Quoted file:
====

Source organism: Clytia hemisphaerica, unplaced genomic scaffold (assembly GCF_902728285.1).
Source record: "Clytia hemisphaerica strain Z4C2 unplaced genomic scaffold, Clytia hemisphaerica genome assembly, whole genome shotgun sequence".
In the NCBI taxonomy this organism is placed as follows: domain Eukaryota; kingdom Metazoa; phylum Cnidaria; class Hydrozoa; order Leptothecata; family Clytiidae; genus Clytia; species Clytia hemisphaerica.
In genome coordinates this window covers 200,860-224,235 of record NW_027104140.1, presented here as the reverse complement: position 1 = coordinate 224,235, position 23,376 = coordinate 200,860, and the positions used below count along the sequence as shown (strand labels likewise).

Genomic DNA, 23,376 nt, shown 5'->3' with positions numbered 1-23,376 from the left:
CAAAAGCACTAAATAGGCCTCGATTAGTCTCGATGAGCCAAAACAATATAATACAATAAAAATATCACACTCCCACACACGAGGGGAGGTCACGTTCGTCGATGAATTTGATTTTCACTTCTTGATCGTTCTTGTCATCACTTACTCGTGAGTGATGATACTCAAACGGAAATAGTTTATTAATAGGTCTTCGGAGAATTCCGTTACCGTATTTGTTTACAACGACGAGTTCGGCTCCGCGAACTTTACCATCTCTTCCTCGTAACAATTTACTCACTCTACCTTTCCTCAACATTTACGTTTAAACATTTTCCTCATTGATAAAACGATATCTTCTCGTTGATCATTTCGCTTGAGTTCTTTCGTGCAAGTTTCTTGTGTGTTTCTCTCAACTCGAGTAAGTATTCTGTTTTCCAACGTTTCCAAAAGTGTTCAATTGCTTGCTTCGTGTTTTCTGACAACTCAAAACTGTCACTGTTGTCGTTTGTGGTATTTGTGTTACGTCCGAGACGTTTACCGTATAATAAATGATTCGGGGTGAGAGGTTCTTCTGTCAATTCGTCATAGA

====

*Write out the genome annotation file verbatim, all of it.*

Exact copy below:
Source organism: Clytia hemisphaerica, unplaced genomic scaffold (assembly GCF_902728285.1).
Source record: "Clytia hemisphaerica strain Z4C2 unplaced genomic scaffold, Clytia hemisphaerica genome assembly, whole genome shotgun sequence".
In the NCBI taxonomy this organism is placed as follows: domain Eukaryota; kingdom Metazoa; phylum Cnidaria; class Hydrozoa; order Leptothecata; family Clytiidae; genus Clytia; species Clytia hemisphaerica.
In genome coordinates this window covers 200,860-224,235 of record NW_027104140.1, presented here as the reverse complement: position 1 = coordinate 224,235, position 23,376 = coordinate 200,860, and the positions used below count along the sequence as shown (strand labels likewise).

Genomic DNA, 23,376 nt, shown 5'->3' with positions numbered 1-23,376 from the left:
CAAAAGCACTAAATAGGCCTCGATTAGTCTCGATGAGCCAAAACAATATAATACAATAAAAATATCACACTCCCACACACGAGGGGAGGTCACGTTCGTCGATGAATTTGATTTTCACTTCTTGATCGTTCTTGTCATCACTTACTCGTGAGTGATGATACTCAAACGGAAATAGTTTATTAATAGGTCTTCGGAGAATTCCGTTACCGTATTTGTTTACAACGACGAGTTCGGCTCCGCGAACTTTACCATCTCTTCCTCGTAACAATTTACTCACTCTACCTTTCCTCAACATTTACGTTTAAACATTTTCCTCATTGATAAAACGATATCTTCTCGTTGATCATTTCGCTTGAGTTCTTTCGTGCAAGTTTCTTGTGTGTTTCTCTCAACTCGAGTAAGTATTCTGTTTTCCAACGTTTCCAAAAGTGTTCAATTGCTTGCTTCGTGTTTTCTGACAACTCAAAACTGTCACTGTTGTCGTTTGTGGTATTTGTGTTACGTCCGAGACGTTTACCGTATAATAAATGATTCGGGGTGAGAGGTTCTTCTGTCAATTCGTCATAGA